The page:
Even though each Sunday these readings are printed and distributed in leaflet form for the congregation, they are still considered a “work in progress”, until they would be properly checked and approved by a translation consultant.

In November (just after Bill’s accident with the tree, ladder & chainsaw), translation consultant Meg Billingsley went to Kingfisher Lake again to work with the translation team in order to help them carefully check their translation and approve it for publication.

Connecting with the translation team by Skype in November

WIth Meg’s help, the team was able to complete the consultant checking for all the Epistle and Gospel readings for the season of Advent up through Christmas.

At the same time, they also reviewed and approved the layout for a published “book version” of the Lectionary readings. The checked and approved text was formatted and typeset in diglot (by Bill) in Oji-Cree and English and is their first publication of the New Oji-Cree translated Scripture in book form.

The team is making plans to continue the translation steps and consultant checking that need to be accomplished for each section so that soon an entire year of Sunday Lectionary Readings will be available and accessible to the community in book format.
As more of the new Oji-Cree translation is completed and approved, further editions of this book will be produced that contain more and more of God’s Word in the heart language of the Oji-Cree people.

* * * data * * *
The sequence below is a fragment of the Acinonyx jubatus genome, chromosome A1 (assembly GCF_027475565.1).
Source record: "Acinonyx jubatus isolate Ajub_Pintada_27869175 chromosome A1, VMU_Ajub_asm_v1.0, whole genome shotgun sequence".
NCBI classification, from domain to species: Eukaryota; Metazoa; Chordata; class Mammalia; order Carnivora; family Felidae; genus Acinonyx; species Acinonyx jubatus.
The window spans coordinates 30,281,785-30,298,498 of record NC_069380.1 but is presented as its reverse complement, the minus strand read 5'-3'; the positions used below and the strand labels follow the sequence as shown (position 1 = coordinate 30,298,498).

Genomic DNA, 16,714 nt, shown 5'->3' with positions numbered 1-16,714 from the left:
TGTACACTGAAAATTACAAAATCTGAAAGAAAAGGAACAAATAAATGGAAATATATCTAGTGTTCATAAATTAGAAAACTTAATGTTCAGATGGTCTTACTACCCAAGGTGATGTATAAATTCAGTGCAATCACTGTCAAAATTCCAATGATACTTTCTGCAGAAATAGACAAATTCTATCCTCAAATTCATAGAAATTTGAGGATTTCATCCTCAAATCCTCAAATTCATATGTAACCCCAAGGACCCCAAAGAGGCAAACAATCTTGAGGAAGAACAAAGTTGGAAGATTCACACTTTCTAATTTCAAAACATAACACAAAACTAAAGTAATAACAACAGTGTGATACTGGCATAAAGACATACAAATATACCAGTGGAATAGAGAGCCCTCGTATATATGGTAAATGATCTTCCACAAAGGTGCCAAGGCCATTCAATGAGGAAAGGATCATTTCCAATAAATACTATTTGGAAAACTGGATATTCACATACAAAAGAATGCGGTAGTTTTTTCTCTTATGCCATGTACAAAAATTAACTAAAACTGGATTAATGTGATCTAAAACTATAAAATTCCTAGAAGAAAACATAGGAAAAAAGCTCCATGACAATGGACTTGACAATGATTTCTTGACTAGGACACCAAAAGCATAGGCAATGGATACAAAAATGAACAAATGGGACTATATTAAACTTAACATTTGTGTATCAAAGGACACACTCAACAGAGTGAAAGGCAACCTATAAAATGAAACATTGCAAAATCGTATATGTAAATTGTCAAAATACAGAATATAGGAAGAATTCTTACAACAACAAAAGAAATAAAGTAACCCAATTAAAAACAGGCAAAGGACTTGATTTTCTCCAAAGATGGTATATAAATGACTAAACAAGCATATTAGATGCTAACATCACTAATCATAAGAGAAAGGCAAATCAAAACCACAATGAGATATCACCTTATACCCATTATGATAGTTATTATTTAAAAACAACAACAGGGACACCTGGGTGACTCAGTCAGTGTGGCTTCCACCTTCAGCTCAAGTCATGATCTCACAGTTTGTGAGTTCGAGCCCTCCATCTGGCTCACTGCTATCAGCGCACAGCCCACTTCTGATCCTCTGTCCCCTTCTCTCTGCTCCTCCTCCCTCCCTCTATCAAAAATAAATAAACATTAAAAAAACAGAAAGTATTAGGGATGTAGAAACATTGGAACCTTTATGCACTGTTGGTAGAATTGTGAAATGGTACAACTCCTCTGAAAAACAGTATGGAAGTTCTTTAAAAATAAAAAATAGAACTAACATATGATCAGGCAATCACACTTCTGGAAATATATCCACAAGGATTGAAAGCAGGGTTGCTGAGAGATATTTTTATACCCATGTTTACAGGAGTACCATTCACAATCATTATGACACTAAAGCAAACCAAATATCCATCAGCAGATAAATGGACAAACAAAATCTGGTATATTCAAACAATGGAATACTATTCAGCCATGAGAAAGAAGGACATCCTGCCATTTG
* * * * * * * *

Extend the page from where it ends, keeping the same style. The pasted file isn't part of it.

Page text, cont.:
Praise God with us and celebrate that these very first Scriptures to be published by the new Oji-Cree translation project have been completed, delivered and used in the church at Kingfisher Lake.

Pray with us for the Oji-Cree team as they continue to make progress toward their translation goals, for their plans for another checking session with a translation consultant, and as they await having Matthew & Caitlin Windsor come to their community to work with them full-time once the Windsor’s internship with Naskapi is completed. Lord willing, this will happen in the late spring of this year.

Matthew Windsor & Bill meeting with the translation team and the local committee members at Kingfisher Lake, July 2018

Thank you for your interest in First Nations Bible Translation, and for your prayers.

Serving with you,
Bill & Norma Jean Jancewicz

Christmas 2017

Our dear friends and family,

As we look forward to celebrating the birth of Jesus this year, we are especially grateful for your prayers and kindness to us after Bill’s accident with the tree, ladder and chainsaw on November 7th. We have a renewed dependence in God’s blessing and His sovereignty, and assurance of His love.

We want to remind you all of how God continues to lead us in our work in Canada: As you know, it’s 30 years ago now that we first moved to Canada to work with the Naskapi community at Kawawachikamach in Northern Quebec. We raised our family there and served the community as a linguist and as a teacher. We worked alongside community members in language development, literacy, and Bible translation. It was 10 years ago this year that we helped their team to complete the Naskapi New Testament. God continues to speak through His Word to the Naskapi community, and their hunger for more scripture in their language continues to grow, along with their capacity to accomplish the work themselves.

‘Well done, my good servant!
Because you have been trustworthy in a very small matter,
take charge of ten cities.’
–Luke 19:17.


God is at work multiplying and establishing the work of our hands.
–Psalm 90:17